MARY HONEYBALL: international woman of mystery

PUBLISHED: 17:24 24 July 2008 | UPDATED: 15:14 07 September 2010

Mary Honeyball wasn't surprised that she isn't well known in Hampstead and Highgate.

Mary Honeyball wasn't surprised that she isn't well known in Hampstead and Highgate.

BY KATIE DAVIES MARY Honeyball MEP is a bit of a mystery. On the one hand, there s the politician who claimed Camden as her constituency in 2000 but isn t known to anyone locally - an elusive figure who has been to-ing and fro-ing from Bloomsbury to Brussels for eight ye

MARY Honeyball MEP is a bit of a mystery. On the one hand, there's the politician who claimed Camden as her constituency in 2000 but isn't known to anyone locally - an elusive figure who has been to-ing and fro-ing from Bloomsbury to Brussels for eight years and collecting a pay cheque of £60,000 a year.

Then there's the outspoken radical who very publicly attacked religion's encroachment into politics last month, prompting a fury of opposition that culminated in the resignation of a Catholic member of Young Labour.

Meeting her in the Eurocrat hangout of the Commonwealth Club on the Embankment, I'm expecting a terrifying cross-breed. Something like an old Labour firebrand barking orders at downtrodden teenage waiters and a political layabout smoking cigars and counting the clock until the weekend - an aesthetically terrifying mix of Derek Conway and Clare Short.

But the woman I do meet adds another level of perplexity. With a nervous smile and floral shirt, she looks more like a primary school teacher or a social worker than someone laughing their way to the bank or getting ready to lead the republican revolution.

In the Ham&High last month, we asked local people if they had heard of her. No-one had, and despite us poking fun at her she is polite about the situation.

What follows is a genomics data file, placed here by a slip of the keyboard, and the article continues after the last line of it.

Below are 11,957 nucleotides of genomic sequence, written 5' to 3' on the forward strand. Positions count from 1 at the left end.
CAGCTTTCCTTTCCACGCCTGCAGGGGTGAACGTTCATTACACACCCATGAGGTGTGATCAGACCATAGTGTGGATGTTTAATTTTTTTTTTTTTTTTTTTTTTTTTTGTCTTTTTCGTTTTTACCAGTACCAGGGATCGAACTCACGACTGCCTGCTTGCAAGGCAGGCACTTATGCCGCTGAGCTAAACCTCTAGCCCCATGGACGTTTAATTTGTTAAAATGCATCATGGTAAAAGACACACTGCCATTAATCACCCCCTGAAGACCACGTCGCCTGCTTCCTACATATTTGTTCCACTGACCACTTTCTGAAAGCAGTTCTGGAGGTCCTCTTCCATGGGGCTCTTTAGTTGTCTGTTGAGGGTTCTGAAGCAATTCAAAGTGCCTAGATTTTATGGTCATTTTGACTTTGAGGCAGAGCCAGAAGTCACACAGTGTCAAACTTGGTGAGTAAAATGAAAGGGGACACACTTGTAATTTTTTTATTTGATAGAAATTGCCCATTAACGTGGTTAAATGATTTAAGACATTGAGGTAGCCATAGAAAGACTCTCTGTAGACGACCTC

"I'm not the only MEP who isn't really well-known, so I didn't find it shocking that people in Hampstead and Highgate didn't know who I was," she smiles, like a kindly relative dismissing your apologies for forgetting her birthday.

She also seems to be doing some work. An average week involves: "Monday to Thursday committees as well as meetings, conferences and lots of lobbying."

Her recent casework involved supporting the family of Meredith Kercher, the 21-year-old brutally killed while studying in Italy.

She has also been raising funds to combat domestic violence - a crime for which Gospel Oak tops the European-wide list - and cutting mobile phone charges for dialling abroad.

But obviously something is going wrong. Why does no-one in this area know who she is? And more widely, as she herself laments, why do people across the UK have so little interest in the EU compared with other member states?

"We've found the lack of press an issue, but also the bad press," she says. "I don't think I'm taken as seriously as an MP. Some of the broadsheets do have European correspondents but we are not seen as mainstream and the European Parliament is seen as remote.

"I wouldn't want to criticise my colleagues in Westminster too much either, but sometimes they do blame Europe when things go wrong."

MEPs can criticise the negative press, Westminster passing the buck and the geographical distance across the channel, but I ask Ms Honeyball why she isn't shouting about the EU's work from the rooftops, making herself heard above those with an anti-EU agenda?